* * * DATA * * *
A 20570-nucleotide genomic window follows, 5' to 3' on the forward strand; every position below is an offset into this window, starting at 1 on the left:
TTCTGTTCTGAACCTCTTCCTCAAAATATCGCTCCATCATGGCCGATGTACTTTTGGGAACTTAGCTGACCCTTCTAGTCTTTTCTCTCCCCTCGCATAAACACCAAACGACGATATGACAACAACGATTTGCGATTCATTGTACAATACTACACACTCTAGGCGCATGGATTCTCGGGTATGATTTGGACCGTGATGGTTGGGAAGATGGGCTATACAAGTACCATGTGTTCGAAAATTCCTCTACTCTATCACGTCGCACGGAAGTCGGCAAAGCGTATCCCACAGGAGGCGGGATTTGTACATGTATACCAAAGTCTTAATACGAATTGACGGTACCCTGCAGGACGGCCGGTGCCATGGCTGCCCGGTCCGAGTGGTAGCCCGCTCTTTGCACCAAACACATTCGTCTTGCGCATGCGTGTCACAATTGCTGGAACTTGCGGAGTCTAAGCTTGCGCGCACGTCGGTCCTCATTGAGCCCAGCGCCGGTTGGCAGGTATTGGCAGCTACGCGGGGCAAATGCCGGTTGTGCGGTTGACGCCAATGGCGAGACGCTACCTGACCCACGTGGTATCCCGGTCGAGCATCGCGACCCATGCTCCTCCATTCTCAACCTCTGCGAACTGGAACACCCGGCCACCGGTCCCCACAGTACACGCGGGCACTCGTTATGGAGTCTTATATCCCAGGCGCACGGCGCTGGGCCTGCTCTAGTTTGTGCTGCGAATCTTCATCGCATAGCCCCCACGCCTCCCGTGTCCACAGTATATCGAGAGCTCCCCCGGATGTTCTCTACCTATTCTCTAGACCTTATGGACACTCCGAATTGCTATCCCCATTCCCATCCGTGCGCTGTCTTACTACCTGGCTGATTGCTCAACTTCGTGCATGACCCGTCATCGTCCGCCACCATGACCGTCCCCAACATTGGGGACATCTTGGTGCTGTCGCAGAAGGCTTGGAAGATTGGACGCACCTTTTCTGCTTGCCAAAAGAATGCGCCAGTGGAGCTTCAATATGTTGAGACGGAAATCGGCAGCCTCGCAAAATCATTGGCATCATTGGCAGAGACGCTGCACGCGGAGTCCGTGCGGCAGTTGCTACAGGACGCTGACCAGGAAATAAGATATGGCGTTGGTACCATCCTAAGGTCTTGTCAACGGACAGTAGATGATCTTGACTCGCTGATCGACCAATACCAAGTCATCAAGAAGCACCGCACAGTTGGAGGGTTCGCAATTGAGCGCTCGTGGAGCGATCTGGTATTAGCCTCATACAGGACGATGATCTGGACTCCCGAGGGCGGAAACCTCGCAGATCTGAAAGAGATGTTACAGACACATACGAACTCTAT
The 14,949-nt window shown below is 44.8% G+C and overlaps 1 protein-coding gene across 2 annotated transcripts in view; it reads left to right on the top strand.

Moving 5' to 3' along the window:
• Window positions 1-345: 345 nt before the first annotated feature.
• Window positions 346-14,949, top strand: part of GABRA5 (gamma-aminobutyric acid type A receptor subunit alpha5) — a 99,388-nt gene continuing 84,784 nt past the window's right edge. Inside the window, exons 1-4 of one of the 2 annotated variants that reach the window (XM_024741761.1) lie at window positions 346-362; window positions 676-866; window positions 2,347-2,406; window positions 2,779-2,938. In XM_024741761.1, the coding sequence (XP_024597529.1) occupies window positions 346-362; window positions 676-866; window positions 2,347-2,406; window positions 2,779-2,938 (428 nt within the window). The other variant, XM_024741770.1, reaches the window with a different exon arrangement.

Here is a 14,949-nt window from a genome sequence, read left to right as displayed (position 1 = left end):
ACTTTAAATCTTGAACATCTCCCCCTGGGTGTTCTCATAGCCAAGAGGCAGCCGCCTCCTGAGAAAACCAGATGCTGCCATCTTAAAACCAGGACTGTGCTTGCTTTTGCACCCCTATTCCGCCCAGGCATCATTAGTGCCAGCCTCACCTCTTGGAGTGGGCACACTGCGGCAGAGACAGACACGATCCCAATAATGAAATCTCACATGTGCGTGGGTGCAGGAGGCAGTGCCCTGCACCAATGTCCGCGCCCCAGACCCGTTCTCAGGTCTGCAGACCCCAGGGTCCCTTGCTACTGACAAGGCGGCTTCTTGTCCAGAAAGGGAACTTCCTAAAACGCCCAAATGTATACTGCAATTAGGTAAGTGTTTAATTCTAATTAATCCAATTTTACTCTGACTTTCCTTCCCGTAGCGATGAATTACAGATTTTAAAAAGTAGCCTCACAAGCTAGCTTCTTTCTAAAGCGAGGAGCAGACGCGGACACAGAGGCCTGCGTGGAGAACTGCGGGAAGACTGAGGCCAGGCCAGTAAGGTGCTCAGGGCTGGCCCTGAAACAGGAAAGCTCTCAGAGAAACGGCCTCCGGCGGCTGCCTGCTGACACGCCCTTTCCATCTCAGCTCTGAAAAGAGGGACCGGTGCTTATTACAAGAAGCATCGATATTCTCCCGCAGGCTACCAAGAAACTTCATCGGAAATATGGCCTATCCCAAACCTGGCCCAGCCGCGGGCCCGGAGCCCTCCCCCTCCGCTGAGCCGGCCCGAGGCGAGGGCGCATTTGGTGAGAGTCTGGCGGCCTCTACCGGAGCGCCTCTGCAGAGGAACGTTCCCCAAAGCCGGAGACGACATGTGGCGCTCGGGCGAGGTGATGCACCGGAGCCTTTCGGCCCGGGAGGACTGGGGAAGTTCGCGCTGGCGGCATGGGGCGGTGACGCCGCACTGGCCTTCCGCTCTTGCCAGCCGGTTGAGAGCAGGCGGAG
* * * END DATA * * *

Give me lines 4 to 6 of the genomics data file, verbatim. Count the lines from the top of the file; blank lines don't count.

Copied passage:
Moving 5' to 3' along the window:
• Window positions 1-345: 345 nt before the first annotated feature.
• Window positions 346-14,949, top strand: part of GABRA5 (gamma-aminobutyric acid type A receptor subunit alpha5) — a 99,388-nt gene continuing 84,784 nt past the window's right edge. Inside the window, exons 1-4 of one of the 2 annotated variants that reach the window (XM_024741761.1) lie at window positions 346-362; window positions 676-866; window positions 2,347-2,406; window positions 2,779-2,938. In XM_024741761.1, the coding sequence (XP_024597529.1) occupies window positions 346-362; window positions 676-866; window positions 2,347-2,406; window positions 2,779-2,938 (428 nt within the window). The other variant, XM_024741770.1, reaches the window with a different exon arrangement.